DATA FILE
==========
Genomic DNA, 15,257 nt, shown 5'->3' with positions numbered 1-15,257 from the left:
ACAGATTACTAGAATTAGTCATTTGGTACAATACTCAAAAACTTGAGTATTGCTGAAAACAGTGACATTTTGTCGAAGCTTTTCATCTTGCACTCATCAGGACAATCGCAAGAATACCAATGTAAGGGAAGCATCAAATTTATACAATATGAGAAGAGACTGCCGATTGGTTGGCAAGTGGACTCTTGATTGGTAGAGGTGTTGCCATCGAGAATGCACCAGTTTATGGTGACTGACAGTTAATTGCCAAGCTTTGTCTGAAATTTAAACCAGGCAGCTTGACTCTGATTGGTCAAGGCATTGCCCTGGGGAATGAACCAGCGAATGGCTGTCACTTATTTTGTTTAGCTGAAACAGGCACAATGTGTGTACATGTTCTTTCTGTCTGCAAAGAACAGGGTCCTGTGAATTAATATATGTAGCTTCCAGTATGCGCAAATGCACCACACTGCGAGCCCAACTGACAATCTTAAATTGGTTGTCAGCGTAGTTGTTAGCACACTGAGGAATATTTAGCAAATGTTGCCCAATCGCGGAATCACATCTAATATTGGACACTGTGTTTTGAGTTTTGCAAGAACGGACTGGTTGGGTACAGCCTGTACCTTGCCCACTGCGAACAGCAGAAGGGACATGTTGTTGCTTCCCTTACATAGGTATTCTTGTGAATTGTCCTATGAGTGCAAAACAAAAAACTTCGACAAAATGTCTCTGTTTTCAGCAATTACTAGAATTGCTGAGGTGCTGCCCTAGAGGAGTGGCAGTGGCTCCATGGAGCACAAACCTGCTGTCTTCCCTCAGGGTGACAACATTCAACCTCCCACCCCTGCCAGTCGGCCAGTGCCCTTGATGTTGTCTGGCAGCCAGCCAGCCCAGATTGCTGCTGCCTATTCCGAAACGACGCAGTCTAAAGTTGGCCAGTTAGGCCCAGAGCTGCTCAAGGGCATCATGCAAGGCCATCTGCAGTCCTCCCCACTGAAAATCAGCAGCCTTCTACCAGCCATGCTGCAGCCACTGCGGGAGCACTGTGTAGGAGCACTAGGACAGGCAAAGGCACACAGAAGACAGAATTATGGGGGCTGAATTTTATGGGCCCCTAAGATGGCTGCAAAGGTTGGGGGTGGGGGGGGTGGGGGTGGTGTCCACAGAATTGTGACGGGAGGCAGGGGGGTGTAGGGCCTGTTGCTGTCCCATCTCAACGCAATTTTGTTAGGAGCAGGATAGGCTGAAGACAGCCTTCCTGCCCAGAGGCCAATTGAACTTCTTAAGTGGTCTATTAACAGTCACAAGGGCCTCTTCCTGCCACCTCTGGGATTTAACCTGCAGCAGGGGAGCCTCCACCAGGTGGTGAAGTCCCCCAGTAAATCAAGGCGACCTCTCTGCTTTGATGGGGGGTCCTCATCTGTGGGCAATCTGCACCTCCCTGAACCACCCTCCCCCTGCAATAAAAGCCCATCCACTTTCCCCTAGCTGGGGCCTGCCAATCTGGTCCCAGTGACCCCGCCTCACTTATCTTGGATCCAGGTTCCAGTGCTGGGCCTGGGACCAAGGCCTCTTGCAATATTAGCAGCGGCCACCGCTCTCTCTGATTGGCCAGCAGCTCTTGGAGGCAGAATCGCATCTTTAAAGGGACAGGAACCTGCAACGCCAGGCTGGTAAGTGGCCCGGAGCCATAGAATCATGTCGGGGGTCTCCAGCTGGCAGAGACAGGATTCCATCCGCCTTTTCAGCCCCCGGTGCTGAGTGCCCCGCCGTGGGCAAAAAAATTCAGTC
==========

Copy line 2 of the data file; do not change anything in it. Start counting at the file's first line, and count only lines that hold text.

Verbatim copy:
ACAGATTACTAGAATTAGTCATTTGGTACAATACTCAAAAACTTGAGTATTGCTGAAAACAGTGACATTTTGTCGAAGCTTTTCATCTTGCACTCATCAGGACAATCGCAAGAATACCAATGTAAGGGAAGCATCAAATTTATACAATATGAGAAGAGACTGCCGATTGGTTGGCAAGTGGACTCTTGATTGGTAGAGGTGTTGCCATCGAGAATGCACCAGTTTATGGTGACTGACAGTTAATTGCCAAGCTTTGTCTGAAATTTAAACCAGGCAGCTTGACTCTGATTGGTCAAGGCATTGCCCTGGGGAATGAACCAGCGAATGGCTGTCACTTATTTTGTTTAGCTGAAACAGGCACAATGTGTGTACATGTTCTTTCTGTCTGCAAAGAACAGGGTCCTGTGAATTAATATATGTAGCTTCCAGTATGCGCAAATGCACCACACTGCGAGCCCAACTGACAATCTTAAATTGGTTGTCAGCGTAGTTGTTAGCACACTGAGGAATATTTAGCAAATGTTGCCCAATCGCGGAATCACATCTAATATTGGACACTGTGTTTTGAGTTTTGCAAGAACGGACTGGTTGGGTACAGCCTGTACCTTGCCCACTGCGAACAGCAGAAGGGACATGTTGTTGCTTCCCTTACATAGGTATTCTTGTGAATTGTCCTATGAGTGCAAAACAAAAAACTTCGACAAAATGTCTCTGTTTTCAGCAATTACTAGAATTGCTGAGGTGCTGCCCTAGAGGAGTGGCAGTGGCTCCATGGAGCACAAACCTGCTGTCTTCCCTCAGGGTGACAACATTCAACCTCCCACCCCTGCCAGTCGGCCAGTGCCCTTGATGTTGTCTGGCAGCCAGCCAGCCCAGATTGCTGCTGCCTATTCCGAAACGACGCAGTCTAAAGTTGGCCAGTTAGGCCCAGAGCTGCTCAAGGGCATCATGCAAGGCCATCTGCAGTCCTCCCCACTGAAAATCAGCAGCCTTCTACCAGCCATGCTGCAGCCACTGCGGGAGCACTGTGTAGGAGCACTAGGACAGGCAAAGGCACACAGAAGACAGAATTATGGGGGCTGAATTTTATGGGCCCCTAAGATGGCTGCAAAGGTTGGGGGTGGGGGGGGTGGGGGTGGTGTCCACAGAATTGTGACGGGAGGCAGGGGGGTGTAGGGCCTGTTGCTGTCCCATCTCAACGCAATTTTGTTAGGAGCAGGATAGGCTGAAGACAGCCTTCCTGCCCAGAGGCCAATTGAACTTCTTAAGTGGTCTATTAACAGTCACAAGGGCCTCTTCCTGCCACCTCTGGGATTTAACCTGCAGCAGGGGAGCCTCCACCAGGTGGTGAAGTCCCCCAGTAAATCAAGGCGACCTCTCTGCTTTGATGGGGGGTCCTCATCTGTGGGCAATCTGCACCTCCCTGAACCACCCTCCCCCTGCAATAAAAGCCCATCCACTTTCCCCTAGCTGGGGCCTGCCAATCTGGTCCCAGTGACCCCGCCTCACTTATCTTGGATCCAGGTTCCAGTGCTGGGCCTGGGACCAAGGCCTCTTGCAATATTAGCAGCGGCCACCGCTCTCTCTGATTGGCCAGCAGCTCTTGGAGGCAGAATCGCATCTTTAAAGGGACAGGAACCTGCAACGCCAGGCTGGTAAGTGGCCCGGAGCCATAGAATCATGTCGGGGGTCTCCAGCTGGCAGAGACAGGATTCCATCCGCCTTTTCAGCCCCCGGTGCTGAGTGCCCCGCCGTGGGCAAAAAAATTCAGTC